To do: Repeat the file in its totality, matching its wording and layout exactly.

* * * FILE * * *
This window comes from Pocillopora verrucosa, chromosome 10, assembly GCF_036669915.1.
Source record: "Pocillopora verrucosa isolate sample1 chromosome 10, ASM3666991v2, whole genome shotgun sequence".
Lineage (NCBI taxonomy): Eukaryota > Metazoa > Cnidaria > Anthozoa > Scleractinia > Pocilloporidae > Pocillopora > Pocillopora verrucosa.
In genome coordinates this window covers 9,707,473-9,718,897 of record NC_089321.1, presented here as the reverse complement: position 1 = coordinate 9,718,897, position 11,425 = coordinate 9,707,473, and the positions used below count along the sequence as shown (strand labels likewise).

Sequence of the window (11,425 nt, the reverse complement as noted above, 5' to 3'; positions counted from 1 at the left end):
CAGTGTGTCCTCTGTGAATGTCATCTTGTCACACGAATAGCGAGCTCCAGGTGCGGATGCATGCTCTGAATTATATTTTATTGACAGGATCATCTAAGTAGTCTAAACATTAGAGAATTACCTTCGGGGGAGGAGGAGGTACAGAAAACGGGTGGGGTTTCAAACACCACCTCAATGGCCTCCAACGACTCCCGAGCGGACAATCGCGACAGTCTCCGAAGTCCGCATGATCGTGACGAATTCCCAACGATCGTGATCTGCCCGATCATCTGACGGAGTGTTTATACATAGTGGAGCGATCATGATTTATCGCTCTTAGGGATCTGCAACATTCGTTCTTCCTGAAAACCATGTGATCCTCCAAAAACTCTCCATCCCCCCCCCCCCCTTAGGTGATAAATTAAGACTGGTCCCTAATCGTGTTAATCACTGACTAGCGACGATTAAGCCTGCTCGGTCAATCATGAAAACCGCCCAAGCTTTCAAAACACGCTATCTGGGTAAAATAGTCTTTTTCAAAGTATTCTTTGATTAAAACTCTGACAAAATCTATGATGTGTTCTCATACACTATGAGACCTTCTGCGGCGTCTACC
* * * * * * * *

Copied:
This window comes from Pocillopora verrucosa, chromosome 10, assembly GCF_036669915.1.
Source record: "Pocillopora verrucosa isolate sample1 chromosome 10, ASM3666991v2, whole genome shotgun sequence".
Lineage (NCBI taxonomy): Eukaryota > Metazoa > Cnidaria > Anthozoa > Scleractinia > Pocilloporidae > Pocillopora > Pocillopora verrucosa.
In genome coordinates this window covers 9,707,473-9,718,897 of record NC_089321.1, presented here as the reverse complement: position 1 = coordinate 9,718,897, position 11,425 = coordinate 9,707,473, and the positions used below count along the sequence as shown (strand labels likewise).

Sequence of the window (11,425 nt, the reverse complement as noted above, 5' to 3'; positions counted from 1 at the left end):
CAGTGTGTCCTCTGTGAATGTCATCTTGTCACACGAATAGCGAGCTCCAGGTGCGGATGCATGCTCTGAATTATATTTTATTGACAGGATCATCTAAGTAGTCTAAACATTAGAGAATTACCTTCGGGGGAGGAGGAGGTACAGAAAACGGGTGGGGTTTCAAACACCACCTCAATGGCCTCCAACGACTCCCGAGCGGACAATCGCGACAGTCTCCGAAGTCCGCATGATCGTGACGAATTCCCAACGATCGTGATCTGCCCGATCATCTGACGGAGTGTTTATACATAGTGGAGCGATCATGATTTATCGCTCTTAGGGATCTGCAACATTCGTTCTTCCTGAAAACCATGTGATCCTCCAAAAACTCTCCATCCCCCCCCCCCCCTTAGGTGATAAATTAAGACTGGTCCCTAATCGTGTTAATCACTGACTAGCGACGATTAAGCCTGCTCGGTCAATCATGAAAACCGCCCAAGCTTTCAAAACACGCTATCTGGGTAAAATAGTCTTTTTCAAAGTATTCTTTGATTAAAACTCTGACAAAATCTATGATGTGTTCTCATACACTATGAGACCTTCTGCGGCGTCTACC